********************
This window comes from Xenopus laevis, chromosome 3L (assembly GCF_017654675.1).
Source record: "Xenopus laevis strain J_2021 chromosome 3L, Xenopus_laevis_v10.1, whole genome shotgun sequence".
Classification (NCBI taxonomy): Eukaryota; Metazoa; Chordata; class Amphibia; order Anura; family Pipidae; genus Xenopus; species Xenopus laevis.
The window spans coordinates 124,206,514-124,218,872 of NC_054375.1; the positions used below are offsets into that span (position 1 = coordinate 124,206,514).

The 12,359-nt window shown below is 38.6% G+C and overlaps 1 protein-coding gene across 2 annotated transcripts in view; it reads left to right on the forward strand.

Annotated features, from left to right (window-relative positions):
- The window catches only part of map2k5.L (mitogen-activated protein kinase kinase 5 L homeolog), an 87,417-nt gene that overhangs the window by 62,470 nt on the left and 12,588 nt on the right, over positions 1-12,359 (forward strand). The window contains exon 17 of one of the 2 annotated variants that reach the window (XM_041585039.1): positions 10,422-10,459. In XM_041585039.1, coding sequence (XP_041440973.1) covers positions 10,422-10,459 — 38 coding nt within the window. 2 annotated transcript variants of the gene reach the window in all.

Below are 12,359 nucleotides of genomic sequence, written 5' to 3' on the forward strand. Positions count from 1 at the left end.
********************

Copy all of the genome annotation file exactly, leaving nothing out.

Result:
This window comes from Xenopus laevis, chromosome 3L (assembly GCF_017654675.1).
Source record: "Xenopus laevis strain J_2021 chromosome 3L, Xenopus_laevis_v10.1, whole genome shotgun sequence".
Classification (NCBI taxonomy): Eukaryota; Metazoa; Chordata; class Amphibia; order Anura; family Pipidae; genus Xenopus; species Xenopus laevis.
The window spans coordinates 124,206,514-124,218,872 of NC_054375.1; the positions used below are offsets into that span (position 1 = coordinate 124,206,514).

The 12,359-nt window shown below is 38.6% G+C and overlaps 1 protein-coding gene across 2 annotated transcripts in view; it reads left to right on the forward strand.

Annotated features, from left to right (window-relative positions):
- The window catches only part of map2k5.L (mitogen-activated protein kinase kinase 5 L homeolog), an 87,417-nt gene that overhangs the window by 62,470 nt on the left and 12,588 nt on the right, over positions 1-12,359 (forward strand). The window contains exon 17 of one of the 2 annotated variants that reach the window (XM_041585039.1): positions 10,422-10,459. In XM_041585039.1, coding sequence (XP_041440973.1) covers positions 10,422-10,459 — 38 coding nt within the window. 2 annotated transcript variants of the gene reach the window in all.

Below are 12,359 nucleotides of genomic sequence, written 5' to 3' on the forward strand. Positions count from 1 at the left end.